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Types of Investment Risk: Environmental

We are in the middle of a series breaking down the various types of investment risks. You can read the introduction here. We are posting one article covering one risk each weekday until the series is complete.

Last Friday we covered , and today we are covering...

Risk #6: Environmental

Description: Environmental risk refers to the potential for a government regulatory body to assess damages and/or require clean up of a recognized environmental condition (REC). Environmental risk can be devastating since, in some cases, the potential liability to the investor can be unlimited--affecting a person's entire net worth if a REC caused by or attributed to an investor has caused serious environmental damage and/or requires extensive action to address or prevent environmental contamination.

Primarily Applies to... Real Estate that has had businesses on or near the land being acquired that have operated with chemicals or substances known to cause recognized environmental conditions--potential unlimited liability exists for this type of investment. This risk, though to a lesser degree for common shareholders, also applies to companies that create, manufacture, distribute, or broker substances that are known to be or cause recognized environmental conditions.

Real World Examples: TheExxon Valdez and BP oil spill crises are probably the best examples of major environmental risk. On a smaller scale, real estate with or near an auto shop, dry cleaner or gas station in operation (to name a few) can also pose environmental risks to the tenant running the business or the landlord who owns the real estate.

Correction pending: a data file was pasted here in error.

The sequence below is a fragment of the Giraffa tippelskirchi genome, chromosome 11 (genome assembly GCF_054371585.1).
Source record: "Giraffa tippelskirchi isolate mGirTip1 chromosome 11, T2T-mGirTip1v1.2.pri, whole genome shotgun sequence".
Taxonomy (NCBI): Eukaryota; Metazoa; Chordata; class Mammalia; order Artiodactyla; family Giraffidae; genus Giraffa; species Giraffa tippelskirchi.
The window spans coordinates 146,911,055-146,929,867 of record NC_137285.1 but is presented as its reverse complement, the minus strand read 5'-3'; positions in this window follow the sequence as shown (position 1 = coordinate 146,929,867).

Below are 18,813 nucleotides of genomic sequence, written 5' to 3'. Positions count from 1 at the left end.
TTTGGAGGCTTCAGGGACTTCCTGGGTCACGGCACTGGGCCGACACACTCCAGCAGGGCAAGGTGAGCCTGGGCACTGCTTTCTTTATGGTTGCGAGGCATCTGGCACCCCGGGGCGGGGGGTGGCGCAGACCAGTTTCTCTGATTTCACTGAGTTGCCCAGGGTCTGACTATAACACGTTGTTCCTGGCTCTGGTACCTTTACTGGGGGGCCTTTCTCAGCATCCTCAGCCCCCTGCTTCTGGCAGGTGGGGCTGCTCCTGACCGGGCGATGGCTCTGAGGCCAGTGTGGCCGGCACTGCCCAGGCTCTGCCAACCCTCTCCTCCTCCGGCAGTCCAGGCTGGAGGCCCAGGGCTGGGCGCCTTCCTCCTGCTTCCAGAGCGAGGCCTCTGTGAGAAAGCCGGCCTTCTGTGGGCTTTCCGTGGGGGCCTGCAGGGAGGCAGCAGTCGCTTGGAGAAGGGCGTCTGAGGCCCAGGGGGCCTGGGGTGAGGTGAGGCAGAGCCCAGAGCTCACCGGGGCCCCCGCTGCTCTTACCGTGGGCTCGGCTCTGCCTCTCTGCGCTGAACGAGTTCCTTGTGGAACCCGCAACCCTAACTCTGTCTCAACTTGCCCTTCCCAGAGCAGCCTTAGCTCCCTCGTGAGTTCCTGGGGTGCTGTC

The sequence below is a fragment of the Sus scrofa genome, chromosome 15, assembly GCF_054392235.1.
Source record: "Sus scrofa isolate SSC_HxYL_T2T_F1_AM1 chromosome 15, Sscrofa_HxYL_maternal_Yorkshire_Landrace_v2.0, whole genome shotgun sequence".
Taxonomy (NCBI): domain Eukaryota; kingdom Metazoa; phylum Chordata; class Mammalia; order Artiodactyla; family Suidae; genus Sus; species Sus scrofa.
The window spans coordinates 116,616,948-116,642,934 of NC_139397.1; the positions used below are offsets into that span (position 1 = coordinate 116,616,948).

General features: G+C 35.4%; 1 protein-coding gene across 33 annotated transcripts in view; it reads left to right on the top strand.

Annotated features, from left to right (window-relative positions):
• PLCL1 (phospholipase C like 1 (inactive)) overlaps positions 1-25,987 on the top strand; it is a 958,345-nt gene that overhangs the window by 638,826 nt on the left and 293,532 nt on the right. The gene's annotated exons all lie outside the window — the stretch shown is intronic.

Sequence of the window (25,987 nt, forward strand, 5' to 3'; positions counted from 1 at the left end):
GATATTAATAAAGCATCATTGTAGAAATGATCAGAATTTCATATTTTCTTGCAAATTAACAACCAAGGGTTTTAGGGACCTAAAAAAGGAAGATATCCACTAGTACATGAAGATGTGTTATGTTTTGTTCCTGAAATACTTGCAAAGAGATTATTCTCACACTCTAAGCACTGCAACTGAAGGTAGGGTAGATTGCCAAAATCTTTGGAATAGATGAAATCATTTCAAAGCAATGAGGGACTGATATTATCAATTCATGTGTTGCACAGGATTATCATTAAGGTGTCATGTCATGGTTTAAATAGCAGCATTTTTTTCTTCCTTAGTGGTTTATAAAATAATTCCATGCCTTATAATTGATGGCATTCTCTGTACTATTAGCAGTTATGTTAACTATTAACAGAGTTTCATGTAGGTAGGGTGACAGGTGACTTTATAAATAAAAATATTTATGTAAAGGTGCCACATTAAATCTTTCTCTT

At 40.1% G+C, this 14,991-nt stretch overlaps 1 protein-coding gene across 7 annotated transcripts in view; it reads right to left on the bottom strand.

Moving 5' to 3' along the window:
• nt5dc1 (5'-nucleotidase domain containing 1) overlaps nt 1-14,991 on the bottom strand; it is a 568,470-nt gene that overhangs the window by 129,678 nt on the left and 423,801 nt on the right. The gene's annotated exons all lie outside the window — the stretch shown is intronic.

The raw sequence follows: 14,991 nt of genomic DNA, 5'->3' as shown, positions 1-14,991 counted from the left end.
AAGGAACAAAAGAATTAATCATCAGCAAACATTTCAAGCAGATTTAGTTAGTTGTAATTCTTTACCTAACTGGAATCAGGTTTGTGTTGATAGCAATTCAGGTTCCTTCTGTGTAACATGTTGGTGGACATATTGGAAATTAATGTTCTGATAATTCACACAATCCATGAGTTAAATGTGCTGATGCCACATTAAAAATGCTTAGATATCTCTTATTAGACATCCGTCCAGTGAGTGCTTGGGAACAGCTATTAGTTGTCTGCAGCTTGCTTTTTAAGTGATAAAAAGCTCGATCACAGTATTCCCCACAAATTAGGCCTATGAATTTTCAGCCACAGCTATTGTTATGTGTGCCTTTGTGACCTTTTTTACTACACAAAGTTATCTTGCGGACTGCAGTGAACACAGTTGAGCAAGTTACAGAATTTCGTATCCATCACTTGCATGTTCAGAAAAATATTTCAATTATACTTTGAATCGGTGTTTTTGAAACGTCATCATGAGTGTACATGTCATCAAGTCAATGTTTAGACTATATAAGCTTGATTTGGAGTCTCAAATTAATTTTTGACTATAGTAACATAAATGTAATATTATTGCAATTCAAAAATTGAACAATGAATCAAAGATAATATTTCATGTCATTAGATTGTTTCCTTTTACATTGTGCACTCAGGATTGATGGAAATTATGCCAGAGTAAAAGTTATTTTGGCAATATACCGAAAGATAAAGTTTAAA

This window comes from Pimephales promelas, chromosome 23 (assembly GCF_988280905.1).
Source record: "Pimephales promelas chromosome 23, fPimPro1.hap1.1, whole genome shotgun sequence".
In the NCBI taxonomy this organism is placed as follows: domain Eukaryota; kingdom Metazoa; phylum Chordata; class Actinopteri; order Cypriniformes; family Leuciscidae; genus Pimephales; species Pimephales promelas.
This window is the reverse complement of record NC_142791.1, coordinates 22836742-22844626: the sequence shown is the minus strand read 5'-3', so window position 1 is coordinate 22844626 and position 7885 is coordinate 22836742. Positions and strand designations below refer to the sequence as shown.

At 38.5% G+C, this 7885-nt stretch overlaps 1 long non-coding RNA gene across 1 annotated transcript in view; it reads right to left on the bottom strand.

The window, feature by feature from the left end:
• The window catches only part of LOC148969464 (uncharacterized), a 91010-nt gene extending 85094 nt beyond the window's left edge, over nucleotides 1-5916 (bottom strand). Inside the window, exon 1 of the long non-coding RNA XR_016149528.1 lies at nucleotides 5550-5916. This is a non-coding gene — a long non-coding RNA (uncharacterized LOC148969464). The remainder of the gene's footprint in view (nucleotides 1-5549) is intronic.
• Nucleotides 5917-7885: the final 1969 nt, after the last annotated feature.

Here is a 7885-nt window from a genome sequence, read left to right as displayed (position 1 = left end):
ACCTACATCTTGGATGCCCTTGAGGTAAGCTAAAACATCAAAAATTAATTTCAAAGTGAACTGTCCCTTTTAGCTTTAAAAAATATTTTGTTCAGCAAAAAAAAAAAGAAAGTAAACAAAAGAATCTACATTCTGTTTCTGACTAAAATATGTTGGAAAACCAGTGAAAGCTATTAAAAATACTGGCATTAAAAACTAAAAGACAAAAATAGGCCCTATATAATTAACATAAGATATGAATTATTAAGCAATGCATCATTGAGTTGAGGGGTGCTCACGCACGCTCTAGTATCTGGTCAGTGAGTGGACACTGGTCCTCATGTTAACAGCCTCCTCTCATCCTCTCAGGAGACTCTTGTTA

Extreme Avoidance Measures: Do not invest in companies or real estate that have been exposed or that regularly handle recognized environmental hazards or chemicals/substances known to cause recognized environmental conditions.

Potential Mitigations: For real estate: retrieve Environmental Phase 1 or Phase 2 reports for acquisitions to ensure there are no recognized environmental conditions and avoid leasing real estate to tenants who may cause RECs in their day-to-day operations. For companies: stick to larger organizations that have the infrastructure to handle environmental issues and the financial wherewithal to clean up or pay for any environmental issues along the way.

Stay tuned, tomorrow's highlighted risk is: Government Regulation/Taxation.

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Written By: Joshua Ungerecht and Jim Rehfeld
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